Roundworms' anti-aging could help researchers to stop human aging
University of Washington School of Medicine researchers' experiment on C.elegans demonstrated that harnessing light energy to rejuvenate mitochondrial membranes slowed aging.
As part of their research on aging, the team is interested in learning how to modulate mitochondrial activity directly. The energy centers inside living cells are called mitochondria. Among their numerous essential roles, they are vital for cellular respiration and energy production, as per the release.
Roundworms, which have an average lifespan of just two to three weeks, are frequently used in aging studies. This means that it is usually possible to receive study results swiftly. Researchers sought to know more about how roundworm aging is affected by mitochondrial dysfunction and whether part of this decline may be stopped or reversed.
Brandon J. Berry, the study's lead author, is a postdoctoral fellow in Professor Matt Kaeberlein's laboratory at the University of Washington School of Medicine. Shahaf Peleg, a member of the Group on Epigenetics, Metabolism, and Longevity at the Institute for Farm Animal Biology in Dummerstorf, Germany, and Andrew P. Wojtovich, a researcher at the University of Rochester Medical Center in New York, are the seniors, and corresponding authors of the study.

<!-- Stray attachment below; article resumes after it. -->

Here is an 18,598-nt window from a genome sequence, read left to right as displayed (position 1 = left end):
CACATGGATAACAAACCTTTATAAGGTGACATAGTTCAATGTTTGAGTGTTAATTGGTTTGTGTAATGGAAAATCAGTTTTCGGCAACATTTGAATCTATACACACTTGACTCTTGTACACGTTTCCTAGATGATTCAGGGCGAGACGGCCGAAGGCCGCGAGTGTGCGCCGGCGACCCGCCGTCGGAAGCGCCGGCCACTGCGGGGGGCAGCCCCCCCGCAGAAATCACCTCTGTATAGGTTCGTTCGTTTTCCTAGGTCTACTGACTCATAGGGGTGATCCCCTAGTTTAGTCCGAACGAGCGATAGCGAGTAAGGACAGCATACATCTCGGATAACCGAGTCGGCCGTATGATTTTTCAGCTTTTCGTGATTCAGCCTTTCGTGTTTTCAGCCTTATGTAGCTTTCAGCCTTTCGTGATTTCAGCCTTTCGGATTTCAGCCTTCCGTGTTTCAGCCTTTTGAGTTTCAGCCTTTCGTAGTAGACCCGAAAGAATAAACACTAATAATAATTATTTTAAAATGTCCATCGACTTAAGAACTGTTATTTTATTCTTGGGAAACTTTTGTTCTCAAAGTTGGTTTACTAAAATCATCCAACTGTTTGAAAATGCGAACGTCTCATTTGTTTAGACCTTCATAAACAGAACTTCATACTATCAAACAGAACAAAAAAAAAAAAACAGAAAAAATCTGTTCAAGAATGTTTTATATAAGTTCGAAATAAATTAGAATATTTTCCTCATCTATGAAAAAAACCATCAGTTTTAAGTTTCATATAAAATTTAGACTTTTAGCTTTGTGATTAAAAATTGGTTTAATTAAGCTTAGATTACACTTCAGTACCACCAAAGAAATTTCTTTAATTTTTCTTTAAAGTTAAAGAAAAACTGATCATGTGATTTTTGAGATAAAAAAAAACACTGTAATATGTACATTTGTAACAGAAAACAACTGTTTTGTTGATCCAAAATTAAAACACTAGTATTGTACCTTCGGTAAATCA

Why mitochondria’s membrane?
A double membrane surrounds each mitochondrion. The interior layer has accordion-style pleats. Age-related declines in the voltage potential (the ability to transfer charged particles across the inner membrane) have been noted in earlier modeling studies by others.
Numerous essential functions of these cellular organelles, such as the synthesis of energy molecules, immunological signaling, and genetic regulation, are driven by the mitochondrial membrane potential.
“Decreased mitochondrial membrane potential is an attractive explanation for the complex dysfunctions of aging. However, it is unclear if lessening of the mitochondria voltage potential is a cause or a consequence of cellular aging,” said researchers in their study, which was published in Nature Aging on December 30.
To achieve the elusive goal of verifying causality, the researchers used optogenetics, a technology that uses light to precisely manipulate a biological process inside a cell. Using a light-activated proton pump, they were able to specifically increase the mitochondrial membrane potential in the cells of adult roundworms. This instrument was dubbed "mitochondria-ON."
The scientists' three different strains of roundworms experienced several age-associated indicators of aging reversed by the optogenetics method, which also reproducibly increased the treated worms' lifetime compared to untreated worms.
“We were able to show that harnessing the energy of light to experimentally increase mitochondrial membrane during adulthood is alone sufficient to slow the rate of aging,” reported researchers.
According to the researchers, these findings tend to indicate that it may be possible to directly reverse the age-related reduction of a mitochondrial voltage potential to prevent the roundworms' physiologic decline.
Mitochondrial dysfunction plays a central role in aging, but the exact biological causes are still being determined. Here, we show that optogenetically increasing mitochondrial membrane potential during adulthood using a light-activated proton pump improves age-associated phenotypes and extends the lifespan in Caenorhabditis elegans. Our findings provide direct causal evidence that rescuing the age-related decline in mitochondrial membrane potential is sufficient to slow the rate of aging and extend health span and lifespan.
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